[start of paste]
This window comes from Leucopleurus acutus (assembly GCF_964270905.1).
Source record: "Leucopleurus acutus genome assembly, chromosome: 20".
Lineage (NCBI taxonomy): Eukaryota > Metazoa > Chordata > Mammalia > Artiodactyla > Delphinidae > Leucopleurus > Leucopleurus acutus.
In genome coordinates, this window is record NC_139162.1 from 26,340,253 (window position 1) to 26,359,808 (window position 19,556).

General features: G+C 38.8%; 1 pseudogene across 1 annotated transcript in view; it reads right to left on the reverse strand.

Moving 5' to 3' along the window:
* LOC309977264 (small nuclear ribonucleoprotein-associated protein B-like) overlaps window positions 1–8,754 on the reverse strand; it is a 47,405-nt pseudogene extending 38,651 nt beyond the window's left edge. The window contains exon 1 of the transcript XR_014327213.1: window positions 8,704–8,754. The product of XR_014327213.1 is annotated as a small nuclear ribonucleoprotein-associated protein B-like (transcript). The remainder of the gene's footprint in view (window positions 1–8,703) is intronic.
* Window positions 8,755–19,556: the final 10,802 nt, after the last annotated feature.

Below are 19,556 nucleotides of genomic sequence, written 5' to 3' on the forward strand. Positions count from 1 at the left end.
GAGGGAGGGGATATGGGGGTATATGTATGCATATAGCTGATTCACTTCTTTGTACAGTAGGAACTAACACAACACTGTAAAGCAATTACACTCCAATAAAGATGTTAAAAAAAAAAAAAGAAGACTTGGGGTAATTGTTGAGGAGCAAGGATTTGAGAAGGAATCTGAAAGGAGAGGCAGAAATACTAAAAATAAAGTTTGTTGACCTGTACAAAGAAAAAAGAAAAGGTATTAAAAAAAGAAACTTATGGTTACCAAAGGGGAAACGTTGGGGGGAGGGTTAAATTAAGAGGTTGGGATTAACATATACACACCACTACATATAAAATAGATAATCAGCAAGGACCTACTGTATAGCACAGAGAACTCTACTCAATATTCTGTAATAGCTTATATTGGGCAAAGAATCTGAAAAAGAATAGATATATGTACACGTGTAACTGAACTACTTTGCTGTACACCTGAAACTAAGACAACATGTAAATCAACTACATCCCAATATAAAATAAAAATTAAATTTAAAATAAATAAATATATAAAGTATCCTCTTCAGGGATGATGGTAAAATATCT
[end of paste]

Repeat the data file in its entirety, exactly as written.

This window comes from Leucopleurus acutus (assembly GCF_964270905.1).
Source record: "Leucopleurus acutus genome assembly, chromosome: 20".
Lineage (NCBI taxonomy): Eukaryota > Metazoa > Chordata > Mammalia > Artiodactyla > Delphinidae > Leucopleurus > Leucopleurus acutus.
In genome coordinates, this window is record NC_139162.1 from 26,340,253 (window position 1) to 26,359,808 (window position 19,556).

General features: G+C 38.8%; 1 pseudogene across 1 annotated transcript in view; it reads right to left on the reverse strand.

Moving 5' to 3' along the window:
* LOC309977264 (small nuclear ribonucleoprotein-associated protein B-like) overlaps window positions 1–8,754 on the reverse strand; it is a 47,405-nt pseudogene extending 38,651 nt beyond the window's left edge. The window contains exon 1 of the transcript XR_014327213.1: window positions 8,704–8,754. The product of XR_014327213.1 is annotated as a small nuclear ribonucleoprotein-associated protein B-like (transcript). The remainder of the gene's footprint in view (window positions 1–8,703) is intronic.
* Window positions 8,755–19,556: the final 10,802 nt, after the last annotated feature.

Below are 19,556 nucleotides of genomic sequence, written 5' to 3' on the forward strand. Positions count from 1 at the left end.
GAGGGAGGGGATATGGGGGTATATGTATGCATATAGCTGATTCACTTCTTTGTACAGTAGGAACTAACACAACACTGTAAAGCAATTACACTCCAATAAAGATGTTAAAAAAAAAAAAAGAAGACTTGGGGTAATTGTTGAGGAGCAAGGATTTGAGAAGGAATCTGAAAGGAGAGGCAGAAATACTAAAAATAAAGTTTGTTGACCTGTACAAAGAAAAAAGAAAAGGTATTAAAAAAAGAAACTTATGGTTACCAAAGGGGAAACGTTGGGGGGAGGGTTAAATTAAGAGGTTGGGATTAACATATACACACCACTACATATAAAATAGATAATCAGCAAGGACCTACTGTATAGCACAGAGAACTCTACTCAATATTCTGTAATAGCTTATATTGGGCAAAGAATCTGAAAAAGAATAGATATATGTACACGTGTAACTGAACTACTTTGCTGTACACCTGAAACTAAGACAACATGTAAATCAACTACATCCCAATATAAAATAAAAATTAAATTTAAAATAAATAAATATATAAAGTATCCTCTTCAGGGATGATGGTAAAATATCT